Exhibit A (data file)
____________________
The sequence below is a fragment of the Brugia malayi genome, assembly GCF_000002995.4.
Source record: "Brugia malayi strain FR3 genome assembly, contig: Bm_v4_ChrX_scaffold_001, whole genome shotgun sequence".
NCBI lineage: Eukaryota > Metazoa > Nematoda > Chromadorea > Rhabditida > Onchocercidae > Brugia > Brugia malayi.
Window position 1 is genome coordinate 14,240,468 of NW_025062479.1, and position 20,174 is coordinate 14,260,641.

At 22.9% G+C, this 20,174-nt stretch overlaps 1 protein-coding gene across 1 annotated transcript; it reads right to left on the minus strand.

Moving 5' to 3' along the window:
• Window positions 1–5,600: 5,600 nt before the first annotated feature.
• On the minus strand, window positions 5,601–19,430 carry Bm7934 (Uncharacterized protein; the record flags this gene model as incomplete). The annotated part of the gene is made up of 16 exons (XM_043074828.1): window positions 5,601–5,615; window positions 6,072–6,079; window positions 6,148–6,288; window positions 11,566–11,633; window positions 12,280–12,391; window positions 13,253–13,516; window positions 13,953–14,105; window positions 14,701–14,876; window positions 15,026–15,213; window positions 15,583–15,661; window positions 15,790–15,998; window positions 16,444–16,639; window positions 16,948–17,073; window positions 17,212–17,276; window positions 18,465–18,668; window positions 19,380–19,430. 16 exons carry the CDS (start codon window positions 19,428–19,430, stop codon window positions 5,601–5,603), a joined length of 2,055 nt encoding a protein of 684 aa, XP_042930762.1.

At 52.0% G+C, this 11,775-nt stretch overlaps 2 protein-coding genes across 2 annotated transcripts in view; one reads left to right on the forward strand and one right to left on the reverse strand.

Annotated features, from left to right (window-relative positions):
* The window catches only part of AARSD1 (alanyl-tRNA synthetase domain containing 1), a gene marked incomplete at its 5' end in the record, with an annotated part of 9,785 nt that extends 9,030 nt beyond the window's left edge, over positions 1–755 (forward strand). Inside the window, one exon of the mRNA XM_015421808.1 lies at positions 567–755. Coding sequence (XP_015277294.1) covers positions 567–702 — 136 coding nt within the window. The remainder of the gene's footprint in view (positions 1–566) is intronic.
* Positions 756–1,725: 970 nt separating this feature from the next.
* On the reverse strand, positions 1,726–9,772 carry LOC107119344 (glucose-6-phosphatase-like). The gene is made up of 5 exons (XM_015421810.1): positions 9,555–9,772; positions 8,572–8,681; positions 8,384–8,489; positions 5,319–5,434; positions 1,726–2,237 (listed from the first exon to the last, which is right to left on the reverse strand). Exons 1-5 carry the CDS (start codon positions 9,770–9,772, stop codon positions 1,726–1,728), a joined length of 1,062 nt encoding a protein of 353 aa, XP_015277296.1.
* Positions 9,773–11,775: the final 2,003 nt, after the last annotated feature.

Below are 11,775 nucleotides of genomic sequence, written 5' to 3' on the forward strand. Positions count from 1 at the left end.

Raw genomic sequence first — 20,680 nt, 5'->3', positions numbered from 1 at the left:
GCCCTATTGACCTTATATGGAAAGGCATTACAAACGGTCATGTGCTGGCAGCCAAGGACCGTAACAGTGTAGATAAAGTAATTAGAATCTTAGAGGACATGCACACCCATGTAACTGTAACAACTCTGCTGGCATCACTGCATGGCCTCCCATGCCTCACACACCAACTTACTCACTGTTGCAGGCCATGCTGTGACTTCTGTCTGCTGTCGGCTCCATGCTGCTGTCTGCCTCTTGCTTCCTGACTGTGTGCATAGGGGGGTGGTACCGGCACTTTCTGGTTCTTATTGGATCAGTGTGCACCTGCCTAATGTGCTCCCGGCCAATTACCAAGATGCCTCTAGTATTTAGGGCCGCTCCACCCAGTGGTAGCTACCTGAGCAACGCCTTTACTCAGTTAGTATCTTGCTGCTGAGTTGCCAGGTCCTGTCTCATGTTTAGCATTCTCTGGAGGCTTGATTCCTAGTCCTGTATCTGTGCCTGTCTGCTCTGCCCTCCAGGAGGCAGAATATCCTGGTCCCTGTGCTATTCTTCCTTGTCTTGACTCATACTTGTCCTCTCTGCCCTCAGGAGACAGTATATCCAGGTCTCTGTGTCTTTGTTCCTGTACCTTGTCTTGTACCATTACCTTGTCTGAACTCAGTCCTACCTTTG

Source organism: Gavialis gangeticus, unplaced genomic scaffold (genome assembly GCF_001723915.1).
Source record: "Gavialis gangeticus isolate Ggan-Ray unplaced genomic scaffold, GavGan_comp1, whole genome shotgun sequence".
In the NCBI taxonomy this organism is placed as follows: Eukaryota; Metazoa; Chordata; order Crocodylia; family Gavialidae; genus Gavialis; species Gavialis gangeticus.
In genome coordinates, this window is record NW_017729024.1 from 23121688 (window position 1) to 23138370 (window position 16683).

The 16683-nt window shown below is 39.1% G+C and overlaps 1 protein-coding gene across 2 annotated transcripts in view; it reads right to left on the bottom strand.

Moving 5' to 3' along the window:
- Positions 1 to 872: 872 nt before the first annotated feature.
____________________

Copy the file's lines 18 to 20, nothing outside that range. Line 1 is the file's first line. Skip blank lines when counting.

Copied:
Source organism: Gavialis gangeticus, unplaced genomic scaffold (genome assembly GCF_001723915.1).
Source record: "Gavialis gangeticus isolate Ggan-Ray unplaced genomic scaffold, GavGan_comp1, whole genome shotgun sequence".
In the NCBI taxonomy this organism is placed as follows: Eukaryota; Metazoa; Chordata; order Crocodylia; family Gavialidae; genus Gavialis; species Gavialis gangeticus.